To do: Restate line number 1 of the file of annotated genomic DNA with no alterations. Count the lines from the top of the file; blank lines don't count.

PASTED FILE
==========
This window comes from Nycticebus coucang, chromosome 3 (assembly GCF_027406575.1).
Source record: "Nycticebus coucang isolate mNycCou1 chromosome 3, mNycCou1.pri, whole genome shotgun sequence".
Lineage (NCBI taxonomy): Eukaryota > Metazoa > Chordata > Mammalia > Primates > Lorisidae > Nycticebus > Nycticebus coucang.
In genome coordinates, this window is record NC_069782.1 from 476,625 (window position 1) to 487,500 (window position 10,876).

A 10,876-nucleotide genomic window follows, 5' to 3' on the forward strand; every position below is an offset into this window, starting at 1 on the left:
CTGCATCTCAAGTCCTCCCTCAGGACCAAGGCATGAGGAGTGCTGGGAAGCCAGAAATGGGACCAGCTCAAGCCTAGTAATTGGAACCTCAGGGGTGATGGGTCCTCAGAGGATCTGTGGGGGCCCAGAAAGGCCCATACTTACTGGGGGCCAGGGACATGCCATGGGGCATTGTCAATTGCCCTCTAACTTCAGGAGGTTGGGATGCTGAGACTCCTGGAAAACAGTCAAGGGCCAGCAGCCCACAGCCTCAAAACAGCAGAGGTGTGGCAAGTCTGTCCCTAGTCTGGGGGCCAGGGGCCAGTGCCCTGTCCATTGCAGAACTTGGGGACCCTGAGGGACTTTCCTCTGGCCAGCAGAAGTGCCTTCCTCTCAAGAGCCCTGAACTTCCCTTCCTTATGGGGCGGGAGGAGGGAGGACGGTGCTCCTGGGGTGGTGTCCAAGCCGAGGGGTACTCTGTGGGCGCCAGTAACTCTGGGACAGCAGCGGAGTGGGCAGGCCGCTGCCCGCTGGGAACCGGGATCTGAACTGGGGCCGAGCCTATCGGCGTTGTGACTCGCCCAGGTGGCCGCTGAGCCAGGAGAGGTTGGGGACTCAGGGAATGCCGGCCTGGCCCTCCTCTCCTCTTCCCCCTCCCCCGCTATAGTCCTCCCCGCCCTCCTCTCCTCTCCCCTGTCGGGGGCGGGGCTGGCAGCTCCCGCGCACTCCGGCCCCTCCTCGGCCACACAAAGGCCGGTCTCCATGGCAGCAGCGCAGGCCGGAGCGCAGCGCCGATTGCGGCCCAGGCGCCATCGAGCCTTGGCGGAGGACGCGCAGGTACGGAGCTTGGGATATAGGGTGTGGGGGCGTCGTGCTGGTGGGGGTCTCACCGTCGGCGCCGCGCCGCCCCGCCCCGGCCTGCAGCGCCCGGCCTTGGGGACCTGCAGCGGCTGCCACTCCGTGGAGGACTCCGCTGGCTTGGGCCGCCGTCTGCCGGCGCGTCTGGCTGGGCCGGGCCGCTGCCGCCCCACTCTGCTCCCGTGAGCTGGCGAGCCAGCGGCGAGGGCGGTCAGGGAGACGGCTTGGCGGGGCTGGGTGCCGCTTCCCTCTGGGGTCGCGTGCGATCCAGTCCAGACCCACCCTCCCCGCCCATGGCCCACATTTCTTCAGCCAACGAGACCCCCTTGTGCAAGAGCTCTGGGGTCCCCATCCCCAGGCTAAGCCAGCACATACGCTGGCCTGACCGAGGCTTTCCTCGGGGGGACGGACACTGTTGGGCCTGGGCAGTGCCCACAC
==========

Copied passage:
This window comes from Nycticebus coucang, chromosome 3 (assembly GCF_027406575.1).